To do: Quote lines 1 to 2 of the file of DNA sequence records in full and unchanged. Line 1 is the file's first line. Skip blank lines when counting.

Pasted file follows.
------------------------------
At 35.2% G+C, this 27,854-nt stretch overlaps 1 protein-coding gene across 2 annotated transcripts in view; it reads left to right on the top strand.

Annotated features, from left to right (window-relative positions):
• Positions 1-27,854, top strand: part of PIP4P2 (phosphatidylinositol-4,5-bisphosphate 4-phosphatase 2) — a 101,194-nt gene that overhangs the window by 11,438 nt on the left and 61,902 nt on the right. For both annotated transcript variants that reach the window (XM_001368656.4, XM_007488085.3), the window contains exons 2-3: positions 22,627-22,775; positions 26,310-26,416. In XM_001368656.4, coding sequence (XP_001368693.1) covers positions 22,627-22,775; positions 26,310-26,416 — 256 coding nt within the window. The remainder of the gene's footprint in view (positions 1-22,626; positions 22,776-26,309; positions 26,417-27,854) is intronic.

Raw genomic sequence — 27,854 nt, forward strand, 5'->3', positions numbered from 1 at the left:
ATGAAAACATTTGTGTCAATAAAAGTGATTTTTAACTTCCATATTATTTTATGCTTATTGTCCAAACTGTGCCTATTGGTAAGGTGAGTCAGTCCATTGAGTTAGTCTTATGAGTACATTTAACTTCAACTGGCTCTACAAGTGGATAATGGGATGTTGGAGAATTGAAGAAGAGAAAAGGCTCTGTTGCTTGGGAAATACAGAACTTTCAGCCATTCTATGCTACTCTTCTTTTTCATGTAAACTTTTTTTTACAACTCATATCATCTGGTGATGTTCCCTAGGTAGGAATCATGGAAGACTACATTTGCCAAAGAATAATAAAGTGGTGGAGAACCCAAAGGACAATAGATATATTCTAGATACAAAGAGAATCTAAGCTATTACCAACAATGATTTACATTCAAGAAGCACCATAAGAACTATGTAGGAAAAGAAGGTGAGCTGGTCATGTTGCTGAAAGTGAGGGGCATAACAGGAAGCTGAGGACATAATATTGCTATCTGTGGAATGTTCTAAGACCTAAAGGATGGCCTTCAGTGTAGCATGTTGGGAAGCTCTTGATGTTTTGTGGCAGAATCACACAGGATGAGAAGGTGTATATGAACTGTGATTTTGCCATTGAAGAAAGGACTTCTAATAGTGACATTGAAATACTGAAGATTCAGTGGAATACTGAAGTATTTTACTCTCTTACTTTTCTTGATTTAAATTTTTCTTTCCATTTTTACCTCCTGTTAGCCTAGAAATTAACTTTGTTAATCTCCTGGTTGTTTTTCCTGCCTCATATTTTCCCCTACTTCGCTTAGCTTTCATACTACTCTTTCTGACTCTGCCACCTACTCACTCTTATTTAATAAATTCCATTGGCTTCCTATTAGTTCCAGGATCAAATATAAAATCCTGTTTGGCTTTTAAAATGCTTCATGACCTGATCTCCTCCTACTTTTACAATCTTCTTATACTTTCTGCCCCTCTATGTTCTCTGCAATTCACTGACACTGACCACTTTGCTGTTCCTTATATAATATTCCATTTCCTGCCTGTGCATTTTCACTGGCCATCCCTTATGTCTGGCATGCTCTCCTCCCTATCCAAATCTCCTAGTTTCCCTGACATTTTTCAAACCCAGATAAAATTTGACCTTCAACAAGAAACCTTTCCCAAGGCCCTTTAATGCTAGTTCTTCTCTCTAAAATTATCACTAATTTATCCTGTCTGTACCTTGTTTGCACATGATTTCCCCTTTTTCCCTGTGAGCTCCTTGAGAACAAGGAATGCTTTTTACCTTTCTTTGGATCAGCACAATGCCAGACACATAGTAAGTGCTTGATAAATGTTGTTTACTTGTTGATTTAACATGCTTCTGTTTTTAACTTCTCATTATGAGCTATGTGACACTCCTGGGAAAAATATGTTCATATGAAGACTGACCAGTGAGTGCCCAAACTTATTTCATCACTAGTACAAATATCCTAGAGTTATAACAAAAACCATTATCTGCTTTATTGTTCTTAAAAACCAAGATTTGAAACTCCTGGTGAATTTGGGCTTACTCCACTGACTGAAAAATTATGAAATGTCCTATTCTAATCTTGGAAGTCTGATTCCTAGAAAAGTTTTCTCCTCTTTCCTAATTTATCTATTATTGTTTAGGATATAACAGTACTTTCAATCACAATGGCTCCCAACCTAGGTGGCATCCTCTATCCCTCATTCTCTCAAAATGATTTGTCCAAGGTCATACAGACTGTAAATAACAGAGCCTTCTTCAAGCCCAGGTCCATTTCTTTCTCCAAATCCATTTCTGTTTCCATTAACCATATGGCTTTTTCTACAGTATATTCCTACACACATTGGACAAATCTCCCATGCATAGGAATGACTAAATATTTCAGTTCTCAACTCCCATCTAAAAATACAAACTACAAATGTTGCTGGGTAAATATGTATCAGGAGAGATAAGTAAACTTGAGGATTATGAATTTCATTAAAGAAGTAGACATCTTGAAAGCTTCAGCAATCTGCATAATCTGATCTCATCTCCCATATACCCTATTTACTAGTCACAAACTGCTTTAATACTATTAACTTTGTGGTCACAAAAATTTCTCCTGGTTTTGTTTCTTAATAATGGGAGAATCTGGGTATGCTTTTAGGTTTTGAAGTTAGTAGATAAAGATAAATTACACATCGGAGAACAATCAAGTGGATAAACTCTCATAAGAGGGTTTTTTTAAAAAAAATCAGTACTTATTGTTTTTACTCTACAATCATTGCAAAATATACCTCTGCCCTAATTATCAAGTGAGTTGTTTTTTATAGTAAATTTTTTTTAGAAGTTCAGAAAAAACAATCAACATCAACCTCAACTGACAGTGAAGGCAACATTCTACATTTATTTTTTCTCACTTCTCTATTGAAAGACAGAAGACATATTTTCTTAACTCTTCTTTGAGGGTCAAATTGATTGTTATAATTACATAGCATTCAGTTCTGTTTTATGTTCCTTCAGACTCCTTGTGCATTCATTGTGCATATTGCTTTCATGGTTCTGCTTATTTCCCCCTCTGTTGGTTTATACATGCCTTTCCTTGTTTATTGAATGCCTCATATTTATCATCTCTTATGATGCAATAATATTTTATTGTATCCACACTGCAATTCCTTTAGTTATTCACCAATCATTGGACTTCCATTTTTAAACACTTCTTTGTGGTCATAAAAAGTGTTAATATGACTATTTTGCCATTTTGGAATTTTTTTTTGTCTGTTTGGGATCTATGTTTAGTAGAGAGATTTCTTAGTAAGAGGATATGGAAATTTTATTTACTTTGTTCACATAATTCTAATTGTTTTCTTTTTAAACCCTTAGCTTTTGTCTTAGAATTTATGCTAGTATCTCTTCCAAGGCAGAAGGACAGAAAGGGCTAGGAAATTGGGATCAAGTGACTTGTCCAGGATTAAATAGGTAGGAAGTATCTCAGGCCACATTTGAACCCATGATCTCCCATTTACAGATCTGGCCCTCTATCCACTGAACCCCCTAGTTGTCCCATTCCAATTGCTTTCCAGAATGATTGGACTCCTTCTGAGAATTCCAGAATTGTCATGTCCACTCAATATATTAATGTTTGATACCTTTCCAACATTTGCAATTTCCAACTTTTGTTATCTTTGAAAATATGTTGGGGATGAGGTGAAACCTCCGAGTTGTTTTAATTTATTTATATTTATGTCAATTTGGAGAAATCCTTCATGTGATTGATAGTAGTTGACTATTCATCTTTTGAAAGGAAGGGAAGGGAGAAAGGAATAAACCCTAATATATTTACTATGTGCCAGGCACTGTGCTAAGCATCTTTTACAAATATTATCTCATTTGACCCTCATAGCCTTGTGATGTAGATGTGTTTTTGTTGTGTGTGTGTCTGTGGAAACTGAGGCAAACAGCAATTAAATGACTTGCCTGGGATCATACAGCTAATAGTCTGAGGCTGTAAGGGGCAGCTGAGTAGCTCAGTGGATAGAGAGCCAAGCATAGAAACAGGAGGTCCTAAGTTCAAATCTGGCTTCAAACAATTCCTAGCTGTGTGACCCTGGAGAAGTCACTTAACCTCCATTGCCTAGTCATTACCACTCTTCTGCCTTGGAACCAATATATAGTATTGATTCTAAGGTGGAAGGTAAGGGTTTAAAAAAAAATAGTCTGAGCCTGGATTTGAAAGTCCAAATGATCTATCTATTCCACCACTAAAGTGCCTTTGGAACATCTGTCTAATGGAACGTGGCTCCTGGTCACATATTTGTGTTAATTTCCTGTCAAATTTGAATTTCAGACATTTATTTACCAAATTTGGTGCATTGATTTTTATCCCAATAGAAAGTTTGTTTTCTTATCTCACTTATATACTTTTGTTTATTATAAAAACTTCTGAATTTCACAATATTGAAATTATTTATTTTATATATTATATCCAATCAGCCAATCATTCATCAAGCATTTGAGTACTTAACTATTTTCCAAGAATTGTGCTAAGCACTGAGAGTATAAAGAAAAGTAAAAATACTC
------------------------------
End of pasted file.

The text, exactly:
At 35.2% G+C, this 27,854-nt stretch overlaps 1 protein-coding gene across 2 annotated transcripts in view; it reads left to right on the top strand.

Annotated features, from left to right (window-relative positions):